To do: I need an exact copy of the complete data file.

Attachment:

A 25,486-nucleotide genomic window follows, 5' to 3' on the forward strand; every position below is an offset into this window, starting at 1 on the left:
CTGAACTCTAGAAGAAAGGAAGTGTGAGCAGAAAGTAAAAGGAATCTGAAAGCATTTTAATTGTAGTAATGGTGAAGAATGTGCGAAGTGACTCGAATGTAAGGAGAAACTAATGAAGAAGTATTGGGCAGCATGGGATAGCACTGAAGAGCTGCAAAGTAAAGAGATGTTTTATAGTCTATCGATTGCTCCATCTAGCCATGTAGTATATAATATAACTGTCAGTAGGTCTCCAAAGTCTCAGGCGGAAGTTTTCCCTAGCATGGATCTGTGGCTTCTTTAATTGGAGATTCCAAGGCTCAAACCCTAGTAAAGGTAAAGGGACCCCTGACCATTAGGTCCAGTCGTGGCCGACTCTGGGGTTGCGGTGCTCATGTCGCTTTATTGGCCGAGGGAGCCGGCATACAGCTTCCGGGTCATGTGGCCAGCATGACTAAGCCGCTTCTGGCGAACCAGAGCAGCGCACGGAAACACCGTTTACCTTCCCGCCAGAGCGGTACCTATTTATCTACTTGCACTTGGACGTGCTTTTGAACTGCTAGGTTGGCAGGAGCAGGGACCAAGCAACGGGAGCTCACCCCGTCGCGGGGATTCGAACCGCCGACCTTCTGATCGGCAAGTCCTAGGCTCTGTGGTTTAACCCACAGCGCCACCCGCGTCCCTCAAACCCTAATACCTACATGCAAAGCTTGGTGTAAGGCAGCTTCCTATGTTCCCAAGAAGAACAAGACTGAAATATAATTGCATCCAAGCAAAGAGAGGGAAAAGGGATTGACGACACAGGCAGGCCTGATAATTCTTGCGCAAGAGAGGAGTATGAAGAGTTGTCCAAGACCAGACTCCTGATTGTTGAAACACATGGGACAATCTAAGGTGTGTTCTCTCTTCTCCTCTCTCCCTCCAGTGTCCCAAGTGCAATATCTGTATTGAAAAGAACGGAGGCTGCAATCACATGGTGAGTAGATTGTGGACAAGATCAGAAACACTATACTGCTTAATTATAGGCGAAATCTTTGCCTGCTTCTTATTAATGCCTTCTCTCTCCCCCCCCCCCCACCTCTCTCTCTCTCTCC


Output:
A 25,486-nucleotide genomic window follows, 5' to 3' on the forward strand; every position below is an offset into this window, starting at 1 on the left:
CTGAACTCTAGAAGAAAGGAAGTGTGAGCAGAAAGTAAAAGGAATCTGAAAGCATTTTAATTGTAGTAATGGTGAAGAATGTGCGAAGTGACTCGAATGTAAGGAGAAACTAATGAAGAAGTATTGGGCAGCATGGGATAGCACTGAAGAGCTGCAAAGTAAAGAGATGTTTTATAGTCTATCGATTGCTCCATCTAGCCATGTAGTATATAATATAACTGTCAGTAGGTCTCCAAAGTCTCAGGCGGAAGTTTTCCCTAGCATGGATCTGTGGCTTCTTTAATTGGAGATTCCAAGGCTCAAACCCTAGTAAAGGTAAAGGGACCCCTGACCATTAGGTCCAGTCGTGGCCGACTCTGGGGTTGCGGTGCTCATGTCGCTTTATTGGCCGAGGGAGCCGGCATACAGCTTCCGGGTCATGTGGCCAGCATGACTAAGCCGCTTCTGGCGAACCAGAGCAGCGCACGGAAACACCGTTTACCTTCCCGCCAGAGCGGTACCTATTTATCTACTTGCACTTGGACGTGCTTTTGAACTGCTAGGTTGGCAGGAGCAGGGACCAAGCAACGGGAGCTCACCCCGTCGCGGGGATTCGAACCGCCGACCTTCTGATCGGCAAGTCCTAGGCTCTGTGGTTTAACCCACAGCGCCACCCGCGTCCCTCAAACCCTAATACCTACATGCAAAGCTTGGTGTAAGGCAGCTTCCTATGTTCCCAAGAAGAACAAGACTGAAATATAATTGCATCCAAGCAAAGAGAGGGAAAAGGGATTGACGACACAGGCAGGCCTGATAATTCTTGCGCAAGAGAGGAGTATGAAGAGTTGTCCAAGACCAGACTCCTGATTGTTGAAACACATGGGACAATCTAAGGTGTGTTCTCTCTTCTCCTCTCTCCCTCCAGTGTCCCAAGTGCAATATCTGTATTGAAAAGAACGGAGGCTGCAATCACATGGTGAGTAGATTGTGGACAAGATCAGAAACACTATACTGCTTAATTATAGGCGAAATCTTTGCCTGCTTCTTATTAATGCCTTCTCTCTCCCCCCCCCCCCACCTCTCTCTCTCTCTCC